Financial Institutions and Banking Financial News

Is Your Bank in Compliance?

The Dodd-Frank Act gives the Consumer Financial Protection Bureau (CFPB) broad authority to prosecute unfair, deceptive or abusive acts or practices (UDAAP) by banks and other financial providers. Early last year, the CFPB announced a new policy that gave institutions a reprieve from UDAAP enforcement actions. But in March 2021, it rescinded this policy, signaling a return to more aggressive enforcement.

UDAAP refresher

During the COVID-19 pandemic, many banks have changed the way they do business — for example, by reducing lobby hours, closing branches, and relying more on mobile banking apps and online transactions — and many of these changes may be here to stay. So, given the CFPB’s more aggressive enforcement stance, it’s a good idea for banks to review their UDAAP compliance policies and update them to reflect current business practices.

One reason UDAAP might be problematic is that its restrictions are quite broad and, in some cases, vague. Generally, an act or practice is unfair if it causes, or is likely to cause, substantial injury to consumers and such injury isn’t reasonably avoidable. Deceptive acts or practices are those that mislead or are likely to mislead consumers, provided the consumer’s interpretation is reasonable under the circumstances and the act or practice is material.

An act or practice is abusive if it materially interferes with a consumer’s ability to understand a product or service’s terms or conditions. Alternatively, abusive acts or practices may take unreasonable advantage of consumers’ 1) lack of understanding, 2) inability to protect their interests, or 3) reasonable reliance on banks to act in their interests.

CFPB guidance provides a nonexhaustive list of examples of conduct that may, depending on the facts and circumstances, constitute UDAAPs. They include:

  • Collecting or assessing a debt or additional amounts in connection with a debt (for example, interest, fees or charges) not expressly authorized by the agreement or permitted by law,
  • Failing to credit a consumer’s account with timely submitted payments and then imposing late fees,
  • Taking possession of property without the legal right to do so,
  • Revealing the consumer’s debt, without consent, to the consumer’s employer or coworkers,
  • Falsely representing the character, amount or legal status of the debt, and
  • Threatening any action that isn’t intended or authorized, including false threats of lawsuits, arrest, prosecution or imprisonment for nonpayment of debt.

Certain misrepresentations also may qualify as UDAAPs. For instance, a bank can’t falsely claim that a debt collection communication is from an attorney or government-affilitated source. Banks also can’t lie about whether information about a payment or nonpayment would be furnished to a credit reporting agency — or falsely promise to waive or forgive debts if consumers accept a settlement offer.

COVID-related updates

The COVID-19 pandemic has caused most businesses, including banks, to change the way they do things — so now’s a good time for a review. For example, have you permitted borrowers to skip loan payments under certain circumstances? Will that policy continue even after the pandemic ends? If so, you need to ensure that your policy is designed and communicated in a manner that isn’t unfair, deceptive or abusive to your customers.

During the pandemic, many banks have relied more heavily on electronic transactions in light of social distancing guidelines, a practice that may continue post-pandemic. If your bank permits customers to receive disclosures and other documents electronically, be sure that your policies and practices are fair, clearly communicated and don’t negatively impact customers without access to the necessary technology.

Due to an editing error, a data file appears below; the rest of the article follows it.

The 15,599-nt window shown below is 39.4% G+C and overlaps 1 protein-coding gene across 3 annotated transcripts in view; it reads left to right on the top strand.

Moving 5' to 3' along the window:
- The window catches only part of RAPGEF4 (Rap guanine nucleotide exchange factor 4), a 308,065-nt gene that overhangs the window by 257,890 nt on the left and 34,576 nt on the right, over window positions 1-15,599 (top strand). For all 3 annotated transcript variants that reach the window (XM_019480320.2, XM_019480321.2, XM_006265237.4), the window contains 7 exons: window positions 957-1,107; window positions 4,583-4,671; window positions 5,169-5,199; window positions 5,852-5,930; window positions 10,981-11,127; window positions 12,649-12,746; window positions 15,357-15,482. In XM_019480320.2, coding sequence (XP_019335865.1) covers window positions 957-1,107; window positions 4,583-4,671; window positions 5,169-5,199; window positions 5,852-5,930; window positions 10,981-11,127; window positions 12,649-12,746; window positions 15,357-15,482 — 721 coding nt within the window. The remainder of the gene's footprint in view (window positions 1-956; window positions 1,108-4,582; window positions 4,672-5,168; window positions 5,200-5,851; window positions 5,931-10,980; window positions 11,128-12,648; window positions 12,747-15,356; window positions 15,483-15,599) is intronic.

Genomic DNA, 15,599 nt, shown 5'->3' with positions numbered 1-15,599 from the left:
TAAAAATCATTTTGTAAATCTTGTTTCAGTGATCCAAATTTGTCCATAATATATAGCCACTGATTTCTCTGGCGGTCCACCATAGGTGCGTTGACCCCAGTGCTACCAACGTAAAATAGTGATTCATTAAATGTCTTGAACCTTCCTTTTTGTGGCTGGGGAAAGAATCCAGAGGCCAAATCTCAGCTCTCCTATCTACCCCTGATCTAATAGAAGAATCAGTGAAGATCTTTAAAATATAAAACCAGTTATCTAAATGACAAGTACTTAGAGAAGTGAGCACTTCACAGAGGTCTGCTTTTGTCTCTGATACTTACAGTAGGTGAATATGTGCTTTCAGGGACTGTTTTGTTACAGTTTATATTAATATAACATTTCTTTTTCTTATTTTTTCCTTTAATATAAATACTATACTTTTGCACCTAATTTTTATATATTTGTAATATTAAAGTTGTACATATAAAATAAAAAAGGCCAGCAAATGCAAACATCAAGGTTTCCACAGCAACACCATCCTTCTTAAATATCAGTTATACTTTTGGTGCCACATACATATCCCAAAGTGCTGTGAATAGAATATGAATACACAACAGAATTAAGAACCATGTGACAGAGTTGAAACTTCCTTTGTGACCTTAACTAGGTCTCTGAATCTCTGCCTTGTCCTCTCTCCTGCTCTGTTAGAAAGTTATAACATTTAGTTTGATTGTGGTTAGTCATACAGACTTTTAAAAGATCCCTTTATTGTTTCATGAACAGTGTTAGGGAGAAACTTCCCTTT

Even physical access and security practices may raise UDAAP concerns. For example, could reducing branch hours be perceived as unfair or abusive to specific customers? And what about masks or other face coverings? Ordinarily, banks prohibit them. But by necessity, exceptions have been made pursuant to mask mandates during the pandemic. In the absence of a mandate, what will your bank’s policy be going forward? Will you require customers to remove their masks, even if they’re at higher risk or simply feel more comfortable wearing one? Whatever your policy, it should be carefully designed and communicated to avoid UDAAP issues.

Training is key

Any time a bank changes its business practices or establishes new ones, it’s important to evaluate whether those changes raise UDAAP concerns. Even if your policies are fair on paper, they can still trigger UDAAP liability if they’re not put into practice properly. So be sure that bank staff or other representatives are adequately trained.

To ensure that your bank is still compliant after all of the recent changes, contact one of our financial institution experts today.


CFPB renews focus on UDAAP enforcement

In January 2020, the Consumer Financial Protection Bureau (CFPB) issued a policy statement providing some relief to banks for unfair, deceptive, or abusive acts or practices (UDAAP). Pursuant to the statement, the CFPB said it wouldn’t challenge conduct as abusive unless the harm to consumers outweighed the benefits. It also pledged to end “dual pleading” — that is, charging a bank with both abusiveness and unfairness or deception based on the same conduct — and to refrain from seeking monetary relief when a bank made a good-faith effort to comply with the law.

In March 2021, the CFPB rescinded the policy statement, finding it inconsistent with the CFPB’s mission. Going forward, it will exercise the “full scope” of its enforcement authority, although it will consider good faith and other relevant factors in using its prosecutorial discretion.


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